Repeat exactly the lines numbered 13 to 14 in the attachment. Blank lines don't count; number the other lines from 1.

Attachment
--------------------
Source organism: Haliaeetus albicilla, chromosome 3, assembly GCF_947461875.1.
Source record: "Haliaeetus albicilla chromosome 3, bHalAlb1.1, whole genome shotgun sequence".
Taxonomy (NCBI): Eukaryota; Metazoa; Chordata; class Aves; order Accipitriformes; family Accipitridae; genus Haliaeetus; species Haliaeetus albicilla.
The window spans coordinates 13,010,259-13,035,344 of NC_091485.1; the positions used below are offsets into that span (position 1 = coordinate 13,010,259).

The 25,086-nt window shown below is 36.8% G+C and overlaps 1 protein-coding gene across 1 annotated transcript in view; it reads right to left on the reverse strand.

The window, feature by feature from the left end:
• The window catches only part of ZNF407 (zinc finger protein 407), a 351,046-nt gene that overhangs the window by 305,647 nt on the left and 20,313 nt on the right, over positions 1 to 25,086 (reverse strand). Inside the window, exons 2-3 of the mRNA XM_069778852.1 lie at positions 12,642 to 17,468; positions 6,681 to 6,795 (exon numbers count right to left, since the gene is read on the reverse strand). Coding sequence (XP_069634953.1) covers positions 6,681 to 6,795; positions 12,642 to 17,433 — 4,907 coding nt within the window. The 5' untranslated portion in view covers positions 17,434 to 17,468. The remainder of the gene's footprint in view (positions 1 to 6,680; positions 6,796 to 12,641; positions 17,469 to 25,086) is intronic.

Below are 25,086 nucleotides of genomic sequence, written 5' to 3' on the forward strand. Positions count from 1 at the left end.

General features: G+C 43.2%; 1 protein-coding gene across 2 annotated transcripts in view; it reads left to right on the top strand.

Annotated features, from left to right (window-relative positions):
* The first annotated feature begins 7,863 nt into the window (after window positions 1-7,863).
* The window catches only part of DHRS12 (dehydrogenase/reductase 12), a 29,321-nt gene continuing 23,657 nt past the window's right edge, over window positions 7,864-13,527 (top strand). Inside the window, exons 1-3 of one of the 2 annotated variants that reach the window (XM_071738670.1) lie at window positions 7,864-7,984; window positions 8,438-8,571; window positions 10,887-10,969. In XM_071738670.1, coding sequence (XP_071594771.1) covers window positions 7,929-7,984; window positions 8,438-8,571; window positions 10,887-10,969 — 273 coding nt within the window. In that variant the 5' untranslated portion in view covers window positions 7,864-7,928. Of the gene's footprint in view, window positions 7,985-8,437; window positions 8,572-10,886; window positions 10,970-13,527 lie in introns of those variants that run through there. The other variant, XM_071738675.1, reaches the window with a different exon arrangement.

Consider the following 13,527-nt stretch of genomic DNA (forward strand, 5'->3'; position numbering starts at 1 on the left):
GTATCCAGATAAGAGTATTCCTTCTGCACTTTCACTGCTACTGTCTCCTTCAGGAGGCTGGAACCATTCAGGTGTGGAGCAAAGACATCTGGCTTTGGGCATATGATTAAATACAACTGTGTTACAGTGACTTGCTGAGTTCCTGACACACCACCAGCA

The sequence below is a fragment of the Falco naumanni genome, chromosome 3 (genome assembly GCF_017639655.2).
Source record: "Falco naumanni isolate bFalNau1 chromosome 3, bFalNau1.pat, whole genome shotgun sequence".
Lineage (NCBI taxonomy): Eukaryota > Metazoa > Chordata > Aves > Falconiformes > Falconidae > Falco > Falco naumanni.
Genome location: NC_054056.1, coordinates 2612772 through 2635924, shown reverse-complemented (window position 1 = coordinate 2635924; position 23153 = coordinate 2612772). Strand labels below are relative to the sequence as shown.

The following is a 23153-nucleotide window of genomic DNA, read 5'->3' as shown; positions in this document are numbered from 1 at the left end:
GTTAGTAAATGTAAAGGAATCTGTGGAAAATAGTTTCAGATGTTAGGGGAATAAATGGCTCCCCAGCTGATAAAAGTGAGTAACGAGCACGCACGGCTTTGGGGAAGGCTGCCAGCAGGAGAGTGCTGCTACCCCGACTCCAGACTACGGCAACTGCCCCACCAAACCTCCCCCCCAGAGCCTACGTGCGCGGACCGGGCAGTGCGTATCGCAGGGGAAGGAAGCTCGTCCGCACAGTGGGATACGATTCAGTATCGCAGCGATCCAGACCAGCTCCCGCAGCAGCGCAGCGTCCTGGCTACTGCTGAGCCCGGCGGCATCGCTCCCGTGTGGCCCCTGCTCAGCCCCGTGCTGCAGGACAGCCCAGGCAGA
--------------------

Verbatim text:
Consider the following 13,527-nt stretch of genomic DNA (forward strand, 5'->3'; position numbering starts at 1 on the left):
GTATCCAGATAAGAGTATTCCTTCTGCACTTTCACTGCTACTGTCTCCTTCAGGAGGCTGGAACCATTCAGGTGTGGAGCAAAGACATCTGGCTTTGGGCATATGATTAAATACAACTGTGTTACAGTGACTTGCTGAGTTCCTGACACACCACCAGCA